NATIONAL INSTITUTE OF CHILD HEALTH AND HUMAN DEVELOPMENT REPORT MARKS RESEARCH GAPS ON THERAPIES USED BY PREGNANT/LACTATING WOMEN
In a recent report from a task force organized by the National Institute of Child Health and Human Development (NICHD), it underscored research gaps involving the pregnant/breastfeeding population.
With nearly 6 million women who get pregnant in the US yearly and will take medication during pregnancy and lactating, the institution observed that they are often excluded from clinical research.
Completing that research gap is one of the 15 recommendations from the Task Force on Research Specific to Pregnant Women and Lactating Women (PRGLAC). The panel was charged with advising the Secretary of Health and Human Services (HHS) on identifying and addressing gaps in knowledge and research on safe and effective therapies for pregnant and lactating women. The Secretary of HHS has until December 2018 to decide whether action on the PRGLAC recommendations is warranted.
“There is limited scientific knowledge about the effectiveness and optimal dosing of drugs commonly prescribed for pregnant and lactating women,” said NICHD Director Diana W. Bianchi, MD, in a press release. “This needs to change. The theme that resonates clearly throughout the task force recommendations is that we need to emphasize the importance of protecting these populations through research instead of from research.”
Other key recommendations from the PRGLAC taken from four open meetings and a public comment period:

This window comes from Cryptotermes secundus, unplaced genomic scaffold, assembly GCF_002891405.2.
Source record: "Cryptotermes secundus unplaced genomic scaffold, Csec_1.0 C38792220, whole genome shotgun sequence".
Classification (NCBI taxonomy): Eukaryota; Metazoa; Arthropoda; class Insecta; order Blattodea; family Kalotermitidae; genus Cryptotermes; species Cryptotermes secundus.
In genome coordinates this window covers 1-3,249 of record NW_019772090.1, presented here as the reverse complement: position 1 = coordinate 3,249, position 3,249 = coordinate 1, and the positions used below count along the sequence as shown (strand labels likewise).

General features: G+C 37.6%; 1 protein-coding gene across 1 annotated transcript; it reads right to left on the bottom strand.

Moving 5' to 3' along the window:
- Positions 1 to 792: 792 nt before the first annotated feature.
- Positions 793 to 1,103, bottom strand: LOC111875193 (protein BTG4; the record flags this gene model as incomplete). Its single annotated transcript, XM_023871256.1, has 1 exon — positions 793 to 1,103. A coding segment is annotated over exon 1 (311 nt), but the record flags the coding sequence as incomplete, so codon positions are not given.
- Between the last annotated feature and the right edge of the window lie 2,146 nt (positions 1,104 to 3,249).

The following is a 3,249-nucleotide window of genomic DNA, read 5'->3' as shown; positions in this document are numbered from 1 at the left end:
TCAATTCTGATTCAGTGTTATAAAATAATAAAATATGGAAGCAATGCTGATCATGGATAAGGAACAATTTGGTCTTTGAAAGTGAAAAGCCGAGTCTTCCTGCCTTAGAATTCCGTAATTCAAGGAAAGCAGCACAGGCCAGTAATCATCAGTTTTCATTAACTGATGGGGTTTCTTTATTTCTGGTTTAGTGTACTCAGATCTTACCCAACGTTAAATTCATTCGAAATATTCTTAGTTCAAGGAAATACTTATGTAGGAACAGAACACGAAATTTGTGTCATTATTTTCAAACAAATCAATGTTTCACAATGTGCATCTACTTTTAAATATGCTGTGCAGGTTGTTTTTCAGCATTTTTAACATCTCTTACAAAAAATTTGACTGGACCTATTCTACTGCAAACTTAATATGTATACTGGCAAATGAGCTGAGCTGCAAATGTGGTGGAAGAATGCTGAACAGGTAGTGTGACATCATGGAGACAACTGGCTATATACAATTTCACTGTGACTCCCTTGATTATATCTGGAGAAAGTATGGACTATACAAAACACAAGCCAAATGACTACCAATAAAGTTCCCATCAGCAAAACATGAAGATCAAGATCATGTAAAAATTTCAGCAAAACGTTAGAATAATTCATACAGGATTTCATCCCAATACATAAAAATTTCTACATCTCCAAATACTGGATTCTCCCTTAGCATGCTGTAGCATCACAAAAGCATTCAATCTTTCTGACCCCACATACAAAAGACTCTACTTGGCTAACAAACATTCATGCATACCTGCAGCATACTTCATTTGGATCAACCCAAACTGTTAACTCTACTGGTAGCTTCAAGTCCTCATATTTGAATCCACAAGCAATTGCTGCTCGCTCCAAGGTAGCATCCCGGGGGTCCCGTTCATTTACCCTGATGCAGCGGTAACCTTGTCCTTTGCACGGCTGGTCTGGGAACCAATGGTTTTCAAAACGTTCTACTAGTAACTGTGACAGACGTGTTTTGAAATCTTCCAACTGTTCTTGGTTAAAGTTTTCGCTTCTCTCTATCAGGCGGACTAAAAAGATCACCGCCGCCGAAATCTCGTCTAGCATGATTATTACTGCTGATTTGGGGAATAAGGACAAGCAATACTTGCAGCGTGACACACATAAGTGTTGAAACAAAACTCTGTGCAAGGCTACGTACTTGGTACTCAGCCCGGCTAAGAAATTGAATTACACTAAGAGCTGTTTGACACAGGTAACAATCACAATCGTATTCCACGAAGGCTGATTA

- Including and integrating pregnant and breastfeeding women in the clinical research agenda;
- Expanding the workforce of clinicians and research investigators practicing in obstetric and lactation pharmacology and therapeutics;
- Removing regulatory barriers to research in pregnant women; and
- Optimizing registries for pregnancy and lactation.
With the charter of the PRGLAC expiring in March 2019, the task force calls for a universal consent for pregnancy lactation studies and a revision to the requirement for both maternal and paternal consent before a pregnant woman can participate in a study benefiting only the fetus.
Erudite Nursing Institute™ encourages nurse researchers to include pregnant and breastfeeding women. In this little effort, you can make a difference in integrating their rights and privileges in medicine.
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